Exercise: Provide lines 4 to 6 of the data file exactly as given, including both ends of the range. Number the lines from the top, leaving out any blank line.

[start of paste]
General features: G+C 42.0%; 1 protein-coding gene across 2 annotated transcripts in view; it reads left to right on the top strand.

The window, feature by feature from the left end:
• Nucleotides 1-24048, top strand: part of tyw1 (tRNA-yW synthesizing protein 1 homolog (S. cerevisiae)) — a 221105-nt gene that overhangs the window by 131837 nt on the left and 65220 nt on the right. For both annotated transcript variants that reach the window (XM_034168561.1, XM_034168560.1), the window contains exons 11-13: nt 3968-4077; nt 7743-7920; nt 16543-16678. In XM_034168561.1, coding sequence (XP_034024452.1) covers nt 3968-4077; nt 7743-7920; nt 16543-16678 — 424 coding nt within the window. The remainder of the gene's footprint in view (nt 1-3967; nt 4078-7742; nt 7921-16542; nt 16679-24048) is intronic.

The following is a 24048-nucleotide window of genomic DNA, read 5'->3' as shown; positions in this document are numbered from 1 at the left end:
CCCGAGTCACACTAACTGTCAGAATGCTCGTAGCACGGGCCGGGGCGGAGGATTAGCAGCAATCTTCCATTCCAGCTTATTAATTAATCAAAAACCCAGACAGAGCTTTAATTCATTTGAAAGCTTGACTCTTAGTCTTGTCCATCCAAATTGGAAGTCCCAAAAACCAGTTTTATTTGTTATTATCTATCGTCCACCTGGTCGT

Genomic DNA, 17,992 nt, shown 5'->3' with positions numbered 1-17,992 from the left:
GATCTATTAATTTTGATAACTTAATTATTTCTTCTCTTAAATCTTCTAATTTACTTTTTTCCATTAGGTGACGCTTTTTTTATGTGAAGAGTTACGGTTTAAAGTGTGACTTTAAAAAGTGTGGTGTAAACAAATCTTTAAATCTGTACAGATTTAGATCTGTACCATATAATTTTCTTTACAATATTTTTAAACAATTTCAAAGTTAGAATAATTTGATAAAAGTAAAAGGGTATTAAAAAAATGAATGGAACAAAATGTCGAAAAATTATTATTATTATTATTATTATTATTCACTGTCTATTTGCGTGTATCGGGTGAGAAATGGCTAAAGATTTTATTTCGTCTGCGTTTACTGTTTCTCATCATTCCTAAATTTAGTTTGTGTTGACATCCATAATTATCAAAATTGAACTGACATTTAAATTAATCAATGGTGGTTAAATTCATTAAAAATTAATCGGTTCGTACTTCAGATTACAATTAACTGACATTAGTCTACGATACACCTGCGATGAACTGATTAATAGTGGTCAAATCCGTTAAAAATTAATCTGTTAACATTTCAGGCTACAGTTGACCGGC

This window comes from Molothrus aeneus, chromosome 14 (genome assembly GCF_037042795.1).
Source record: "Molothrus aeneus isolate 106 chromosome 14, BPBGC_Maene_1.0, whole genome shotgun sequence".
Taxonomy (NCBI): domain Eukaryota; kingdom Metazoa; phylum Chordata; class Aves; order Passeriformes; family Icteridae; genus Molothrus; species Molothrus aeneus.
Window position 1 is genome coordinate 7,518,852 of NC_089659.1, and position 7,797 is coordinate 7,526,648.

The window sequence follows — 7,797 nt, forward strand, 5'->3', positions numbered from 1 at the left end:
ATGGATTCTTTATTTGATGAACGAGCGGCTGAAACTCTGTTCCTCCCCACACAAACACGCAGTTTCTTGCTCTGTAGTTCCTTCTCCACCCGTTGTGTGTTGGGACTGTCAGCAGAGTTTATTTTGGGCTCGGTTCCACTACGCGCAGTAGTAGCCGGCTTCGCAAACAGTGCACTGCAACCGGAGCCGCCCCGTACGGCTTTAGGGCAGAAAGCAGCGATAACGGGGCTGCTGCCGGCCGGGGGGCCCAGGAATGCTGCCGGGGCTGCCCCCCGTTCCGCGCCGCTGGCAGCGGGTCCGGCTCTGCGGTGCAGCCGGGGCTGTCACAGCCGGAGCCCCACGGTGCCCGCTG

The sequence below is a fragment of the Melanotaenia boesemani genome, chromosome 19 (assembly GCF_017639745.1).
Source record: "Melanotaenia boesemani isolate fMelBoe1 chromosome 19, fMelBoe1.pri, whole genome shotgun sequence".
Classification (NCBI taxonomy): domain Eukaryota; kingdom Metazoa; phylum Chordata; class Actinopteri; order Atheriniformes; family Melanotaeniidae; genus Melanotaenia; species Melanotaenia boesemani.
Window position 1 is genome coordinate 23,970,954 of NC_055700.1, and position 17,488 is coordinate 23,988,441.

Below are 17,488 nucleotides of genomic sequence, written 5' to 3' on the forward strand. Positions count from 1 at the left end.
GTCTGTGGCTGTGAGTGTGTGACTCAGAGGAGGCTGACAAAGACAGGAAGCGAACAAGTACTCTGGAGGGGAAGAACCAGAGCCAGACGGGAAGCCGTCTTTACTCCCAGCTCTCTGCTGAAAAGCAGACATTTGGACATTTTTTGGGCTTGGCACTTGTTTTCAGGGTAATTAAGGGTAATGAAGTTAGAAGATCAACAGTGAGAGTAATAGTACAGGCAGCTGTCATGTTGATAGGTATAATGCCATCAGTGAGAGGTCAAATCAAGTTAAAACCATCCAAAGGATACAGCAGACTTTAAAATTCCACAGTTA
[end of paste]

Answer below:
The following is a 24048-nucleotide window of genomic DNA, read 5'->3' as shown; positions in this document are numbered from 1 at the left end:
CCCGAGTCACACTAACTGTCAGAATGCTCGTAGCACGGGCCGGGGCGGAGGATTAGCAGCAATCTTCCATTCCAGCTTATTAATTAATCAAAAACCCAGACAGAGCTTTAATTCATTTGAAAGCTTGACTCTTAGTCTTGTCCATCCAAATTGGAAGTCCCAAAAACCAGTTTTATTTGTTATTATCTATCGTCCACCTGGTCGT

Genomic DNA, 17,992 nt, shown 5'->3' with positions numbered 1-17,992 from the left: